Simon Pegg is brilliant, and he teams up with his sidekick once again, like in SHAWN OF THE DEAD and HOT FUZZ. Brilliant!

This movie had potential but is not up to Simon’s usual snuff. The thing is, fixing this film wouldn’t take much.

While the Simon Pegg character is talking his buddies into returning to their home town for the crazy pub crawl, he could’ve dropped hints about drunken fights in pub bathrooms with possible robot imposters. A single line like that could’ve saved this movie.

But instead, we get an orphaned payoff with no real setup.

Bonus: Simon continues the stunt casting of former James Bonds with facial hair playing villains. Timothy Dalton with a Tom Selleck mustache was in HOT FUZZ and this time we’ve got Remington Steele with a goatee. Loved this.

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Guy - Photo by Suhyoon Cho

Guy – Photo by Suhyoon Cho

Reformed journalist. Scribbler of speeches and whatnot. Wrote a thriller that won some award and is represented by Jill Marr of the Dijkstra Literary Agency.

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Billy Squire wrecks his career with ROCK ME TONITE

If you don’t remember Billy the Squire, probably because you weren’t born yet, he was kind of a big deal for a while. A rising star.

Then this video came out and smooshed him faster than you can say Milli Vanilli.

And yes, he started out by getting creative with the spelling of “tonight,” because that’s the revolutionary rebelliousness of a true rock star, though he didn’t go as far as Prince, who uses an entirely different alphabet.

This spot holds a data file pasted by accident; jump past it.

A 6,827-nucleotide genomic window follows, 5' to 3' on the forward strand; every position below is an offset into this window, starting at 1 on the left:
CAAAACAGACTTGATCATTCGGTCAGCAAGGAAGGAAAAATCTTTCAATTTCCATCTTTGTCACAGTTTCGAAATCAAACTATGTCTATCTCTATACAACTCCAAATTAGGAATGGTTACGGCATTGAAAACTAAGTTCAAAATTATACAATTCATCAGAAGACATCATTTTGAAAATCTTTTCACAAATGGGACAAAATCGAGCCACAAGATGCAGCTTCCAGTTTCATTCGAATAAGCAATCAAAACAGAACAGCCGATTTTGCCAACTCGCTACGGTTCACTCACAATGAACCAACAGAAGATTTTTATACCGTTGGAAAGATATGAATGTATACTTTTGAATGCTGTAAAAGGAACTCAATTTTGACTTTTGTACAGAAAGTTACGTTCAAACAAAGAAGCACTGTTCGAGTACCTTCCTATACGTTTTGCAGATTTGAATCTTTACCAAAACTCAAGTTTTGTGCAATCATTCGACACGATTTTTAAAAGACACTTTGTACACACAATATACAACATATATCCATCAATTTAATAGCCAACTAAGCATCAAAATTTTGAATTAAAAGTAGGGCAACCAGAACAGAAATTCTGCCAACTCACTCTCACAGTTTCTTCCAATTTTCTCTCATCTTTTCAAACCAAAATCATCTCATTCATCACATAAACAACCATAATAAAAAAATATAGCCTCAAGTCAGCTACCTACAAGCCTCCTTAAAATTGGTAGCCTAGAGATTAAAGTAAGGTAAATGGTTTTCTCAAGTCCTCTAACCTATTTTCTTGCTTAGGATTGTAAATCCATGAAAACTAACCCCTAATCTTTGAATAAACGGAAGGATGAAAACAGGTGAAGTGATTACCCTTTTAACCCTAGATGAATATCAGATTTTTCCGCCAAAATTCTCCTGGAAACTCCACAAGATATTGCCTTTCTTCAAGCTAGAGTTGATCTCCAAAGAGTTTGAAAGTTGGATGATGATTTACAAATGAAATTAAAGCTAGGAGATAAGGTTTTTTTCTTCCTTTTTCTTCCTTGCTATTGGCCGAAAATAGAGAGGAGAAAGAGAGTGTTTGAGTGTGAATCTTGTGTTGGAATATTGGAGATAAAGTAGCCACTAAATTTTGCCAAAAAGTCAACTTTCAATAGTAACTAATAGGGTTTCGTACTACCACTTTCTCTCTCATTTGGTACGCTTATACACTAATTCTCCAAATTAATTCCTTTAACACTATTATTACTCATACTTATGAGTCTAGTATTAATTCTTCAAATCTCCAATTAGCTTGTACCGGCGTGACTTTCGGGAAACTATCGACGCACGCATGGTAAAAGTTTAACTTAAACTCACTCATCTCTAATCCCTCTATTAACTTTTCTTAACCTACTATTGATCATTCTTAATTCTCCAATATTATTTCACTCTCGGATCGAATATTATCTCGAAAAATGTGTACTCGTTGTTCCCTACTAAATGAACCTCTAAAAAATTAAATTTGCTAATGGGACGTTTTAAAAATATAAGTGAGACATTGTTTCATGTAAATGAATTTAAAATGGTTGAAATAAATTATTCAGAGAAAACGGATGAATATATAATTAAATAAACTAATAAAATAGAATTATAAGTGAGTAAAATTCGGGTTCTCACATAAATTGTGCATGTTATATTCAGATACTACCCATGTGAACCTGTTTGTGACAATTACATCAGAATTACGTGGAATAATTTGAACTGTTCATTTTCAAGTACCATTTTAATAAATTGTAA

Let’s ask ourselves, for the sake of history: Why was this music video so deadly?

It’s not the music. This isn’t some 11-minute long art film with a soundtrack that some rock star thought would be a killer idea. And yeah, that happens. Somebody gets famous and they think every idea that pops into their head is brilliant.

Close your eyes and listen to the song. It’s not terrible. A decent rocker with nothing to really complain about.

The lyrics aren’t inspired, but they aren’t completely insipid, either. Let’s go with banal.

Here’s the problem: people didn’t have their eyes closed. If this song simply hit the radio, Billy might have kept on rising up and making scads of money.

The visuals are simply awful.

Billy oozes uncool out of every pore. If there’s matter and anti-matter, there’s cool and uncool. Billy does not come off as cool in this video. He doesn’t seem like a cocky, confident rock star. It feels like he’s trying too hard, and failing.

There aren’t that many rock stars who look good dancing. The smart ones keep it low key. Billy Idol doesn’t dance — he pouts and pumps his fist. Bruce Springsteen never really dances. Bono, Sting, even Mick Jagger doesn’t really dance. He does a funky chicken and that’s about it.

Billy the Squire kept trying aerobic instructor moves, which did not look good on film.

When his band finally showed up, I kept swearing they cloned Billy, or shot multiple takes with him playing all the instruments. Every band member but one dude had the same outfit and over-permed hair. IT WAS CONFUSING, and not in a good way.